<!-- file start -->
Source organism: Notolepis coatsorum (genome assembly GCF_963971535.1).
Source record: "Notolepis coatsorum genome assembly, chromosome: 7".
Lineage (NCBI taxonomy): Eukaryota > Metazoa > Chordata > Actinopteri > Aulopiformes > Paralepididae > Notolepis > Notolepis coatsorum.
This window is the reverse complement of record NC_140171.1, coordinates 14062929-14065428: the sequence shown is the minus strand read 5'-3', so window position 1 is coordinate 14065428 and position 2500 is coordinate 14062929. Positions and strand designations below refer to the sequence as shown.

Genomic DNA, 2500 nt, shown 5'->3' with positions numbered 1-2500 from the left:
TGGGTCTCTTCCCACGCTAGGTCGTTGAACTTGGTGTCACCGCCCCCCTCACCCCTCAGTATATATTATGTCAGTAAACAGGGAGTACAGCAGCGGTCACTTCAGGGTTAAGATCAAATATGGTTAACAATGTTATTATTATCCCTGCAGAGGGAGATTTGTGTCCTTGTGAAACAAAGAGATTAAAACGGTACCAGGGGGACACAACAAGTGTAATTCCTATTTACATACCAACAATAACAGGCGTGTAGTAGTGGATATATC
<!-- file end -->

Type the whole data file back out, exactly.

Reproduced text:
Source organism: Notolepis coatsorum (genome assembly GCF_963971535.1).
Source record: "Notolepis coatsorum genome assembly, chromosome: 7".
Lineage (NCBI taxonomy): Eukaryota > Metazoa > Chordata > Actinopteri > Aulopiformes > Paralepididae > Notolepis > Notolepis coatsorum.
This window is the reverse complement of record NC_140171.1, coordinates 14062929-14065428: the sequence shown is the minus strand read 5'-3', so window position 1 is coordinate 14065428 and position 2500 is coordinate 14062929. Positions and strand designations below refer to the sequence as shown.

Genomic DNA, 2500 nt, shown 5'->3' with positions numbered 1-2500 from the left:
TGGGTCTCTTCCCACGCTAGGTCGTTGAACTTGGTGTCACCGCCCCCCTCACCCCTCAGTATATATTATGTCAGTAAACAGGGAGTACAGCAGCGGTCACTTCAGGGTTAAGATCAAATATGGTTAACAATGTTATTATTATCCCTGCAGAGGGAGATTTGTGTCCTTGTGAAACAAAGAGATTAAAACGGTACCAGGGGGACACAACAAGTGTAATTCCTATTTACATACCAACAATAACAGGCGTGTAGTAGTGGATATATC